Voting Against the Rule, but to what End?

Recently Erick Erickson and Daniel Horowitz have been working hard to rally House conservatives to try and take down rules controlling consideration of bills with which they disagree. As Mr. Horowitz put it,

The underlying rationale is as follows: if leadership is bent on bringing legislation to the floor that needs Democrat votes to pass, the only way to fight back is by voting against the rule to consider the bill. The minority party usually votes against the rule for a bill backed by the majority. This will enable conservatives to block such legislation and preempt GOP leaders from passing bills opposed by the majority of Republicans.

Likewise, Mr. Erickson wrote essentially the same,

The minority party typically votes against the rules, which means if enough conservatives also vote against the rules, the underlying legislation can either be killed or opened to lots of amendments.

While it seems like a good idea on its face, the shortcoming of the logic ought to be readily apparent to anyone who is paying attention to recent cooperation between the Democrats and the GOP leadership. Democrats are not going to stand against the rules if it means helping the House conservatives attain their legislative goals! To the contrary, Democrats would like nothing better than to further isolate the House conservatives and to pull the GOP leadership further to the left. And the GOP leadership has proven itself to be ready and willing to go the Democrats to get the “votes to pass” the legislation, and they’ll do the same thing when it comes to getting the votes to pass the rule! In short, if there are enough GOP and Dem votes to pass the desired legislation, then the leadership will be able to find enough votes among the Dems to pass the rules.

Mr. Erickson wrote as much:

If the GOP ever starts getting an accurate whip count on these rules and they know conservatives are against them, they will start modifying the rules to woo House Democrats over. House Republican leaders are routinely breaking the Hastert rule these days. They are passing legislation that does not have majority Republican support and relying on Democrat votes to get it passed.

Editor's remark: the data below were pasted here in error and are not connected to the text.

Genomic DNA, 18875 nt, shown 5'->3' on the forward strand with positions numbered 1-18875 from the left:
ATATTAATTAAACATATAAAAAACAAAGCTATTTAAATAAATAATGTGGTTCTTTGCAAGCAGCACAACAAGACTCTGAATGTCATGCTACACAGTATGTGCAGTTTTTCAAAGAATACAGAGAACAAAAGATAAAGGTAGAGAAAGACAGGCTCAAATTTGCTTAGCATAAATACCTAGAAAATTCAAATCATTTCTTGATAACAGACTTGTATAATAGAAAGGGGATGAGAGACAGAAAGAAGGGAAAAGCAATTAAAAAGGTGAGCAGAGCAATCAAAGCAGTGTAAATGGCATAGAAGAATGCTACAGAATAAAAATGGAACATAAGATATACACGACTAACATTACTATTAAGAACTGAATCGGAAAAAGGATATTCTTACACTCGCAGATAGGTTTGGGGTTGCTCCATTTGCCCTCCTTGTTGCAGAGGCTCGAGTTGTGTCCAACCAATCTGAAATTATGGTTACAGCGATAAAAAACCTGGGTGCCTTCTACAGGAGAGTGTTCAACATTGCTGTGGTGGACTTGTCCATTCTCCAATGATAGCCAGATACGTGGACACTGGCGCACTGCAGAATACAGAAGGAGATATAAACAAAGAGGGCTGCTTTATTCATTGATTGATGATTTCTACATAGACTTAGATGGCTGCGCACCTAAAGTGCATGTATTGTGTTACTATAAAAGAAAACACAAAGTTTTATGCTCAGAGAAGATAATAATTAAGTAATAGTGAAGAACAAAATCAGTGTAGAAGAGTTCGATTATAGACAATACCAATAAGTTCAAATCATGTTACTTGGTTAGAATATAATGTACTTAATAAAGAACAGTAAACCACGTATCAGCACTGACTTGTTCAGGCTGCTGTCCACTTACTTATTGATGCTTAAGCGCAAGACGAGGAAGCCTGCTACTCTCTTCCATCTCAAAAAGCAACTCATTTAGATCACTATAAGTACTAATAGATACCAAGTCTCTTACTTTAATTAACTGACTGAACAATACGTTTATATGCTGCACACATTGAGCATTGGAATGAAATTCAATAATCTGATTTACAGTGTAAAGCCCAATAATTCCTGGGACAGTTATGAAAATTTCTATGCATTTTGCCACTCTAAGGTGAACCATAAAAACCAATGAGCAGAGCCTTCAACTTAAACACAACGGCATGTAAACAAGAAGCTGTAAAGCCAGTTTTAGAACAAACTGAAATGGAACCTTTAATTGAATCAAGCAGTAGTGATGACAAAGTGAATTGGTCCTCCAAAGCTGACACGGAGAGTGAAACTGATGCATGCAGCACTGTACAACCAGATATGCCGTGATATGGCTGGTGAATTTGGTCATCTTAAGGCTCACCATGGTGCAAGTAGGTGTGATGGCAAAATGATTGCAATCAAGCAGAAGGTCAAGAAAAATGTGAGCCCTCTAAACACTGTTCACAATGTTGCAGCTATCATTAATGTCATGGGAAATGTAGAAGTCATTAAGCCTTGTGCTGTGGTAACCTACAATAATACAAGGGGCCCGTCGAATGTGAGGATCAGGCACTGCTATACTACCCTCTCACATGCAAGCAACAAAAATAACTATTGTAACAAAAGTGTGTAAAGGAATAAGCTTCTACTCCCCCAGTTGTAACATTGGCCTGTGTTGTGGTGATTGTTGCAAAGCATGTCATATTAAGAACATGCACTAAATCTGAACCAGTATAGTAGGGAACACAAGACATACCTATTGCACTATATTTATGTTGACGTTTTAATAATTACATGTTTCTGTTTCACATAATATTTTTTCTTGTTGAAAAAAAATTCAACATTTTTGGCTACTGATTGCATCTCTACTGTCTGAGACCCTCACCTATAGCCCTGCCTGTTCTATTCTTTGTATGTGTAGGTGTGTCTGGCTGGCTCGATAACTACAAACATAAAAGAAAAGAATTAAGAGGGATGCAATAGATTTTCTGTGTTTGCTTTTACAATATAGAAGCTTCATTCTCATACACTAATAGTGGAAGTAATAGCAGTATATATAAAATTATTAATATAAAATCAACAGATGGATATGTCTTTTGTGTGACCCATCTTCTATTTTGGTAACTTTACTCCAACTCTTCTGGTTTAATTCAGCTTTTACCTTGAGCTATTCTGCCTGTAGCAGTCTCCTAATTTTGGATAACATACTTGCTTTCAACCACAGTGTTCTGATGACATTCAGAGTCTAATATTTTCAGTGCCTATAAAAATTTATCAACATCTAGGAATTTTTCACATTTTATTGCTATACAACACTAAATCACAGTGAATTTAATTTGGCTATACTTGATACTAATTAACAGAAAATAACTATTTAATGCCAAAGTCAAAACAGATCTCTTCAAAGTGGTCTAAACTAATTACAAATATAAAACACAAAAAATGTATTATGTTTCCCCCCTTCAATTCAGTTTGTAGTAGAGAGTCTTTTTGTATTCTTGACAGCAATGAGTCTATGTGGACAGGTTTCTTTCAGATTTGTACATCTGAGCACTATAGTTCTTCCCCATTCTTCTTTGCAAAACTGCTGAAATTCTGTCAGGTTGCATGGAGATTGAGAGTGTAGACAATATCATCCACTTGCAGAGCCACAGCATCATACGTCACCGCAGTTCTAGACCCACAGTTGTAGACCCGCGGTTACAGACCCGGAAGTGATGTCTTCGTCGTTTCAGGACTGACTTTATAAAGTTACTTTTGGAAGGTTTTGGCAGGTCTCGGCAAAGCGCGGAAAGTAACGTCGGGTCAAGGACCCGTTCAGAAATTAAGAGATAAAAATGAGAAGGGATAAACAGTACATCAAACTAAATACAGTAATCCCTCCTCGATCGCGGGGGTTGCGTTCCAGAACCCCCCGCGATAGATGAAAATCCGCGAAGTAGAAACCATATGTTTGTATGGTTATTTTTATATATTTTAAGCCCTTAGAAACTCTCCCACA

House conservatives are nuts if they think leadership won’t start doing this with the rules.

So if the House conservatives try to block the rule, then the GOP leadership will move the rule and the legislation to the left in order to “woo” the Democrats, thus making bad legislation even worse!

Yet despite that he realizes that the strategy will fail, Mr. Erickson is not ready to give up on the plan just yet. His solution? He’d have the House conservatives deceive the leadership into thinking the House conservatives will support the rule, then “change their mind” at the last minute, thus embarrassing the leadership and stopping the legislation. “House conservatives must be willing to change their mind, even after agreeing to vote for the rule.”

But while it might be fun to thus stick it to the leadership once like this, this seems incredibly shortsighted as it would only delay the inevitable. The rule and the legislation will be rewritten to appeal to a few Democrats and it will eventually pass, only probably without Conservative involvement. And if the House conservatives are setting out to actively deceive the leadership and making them look foolish, then how long to you suppose it will be before the leadership cuts the House conservatives out of the process all together?

If voting down the rules will not stop the legislation, then what is the actual end game here? Is it simply political grandstanding? Is it about checking the right boxes on some Conservative scorecard so we can identify who are the real conservatives? Is it about standing up for principle despite the the futility of the plan? These aren’t necessarily bad goals, but there are costs of repeatedly pushing the mainstream GOP into the arms of the left. For one thing, even worse legislation gets passed. For another, it is habit forming for the leadership and it becomes easier and easier for them work with the left instead of the right. And if the Conservatives are trying to actively deceive the leadership on whether they will support the rules . . . House conservatives run the risk of becoming even more isolated and losing what little say they have over legislation.

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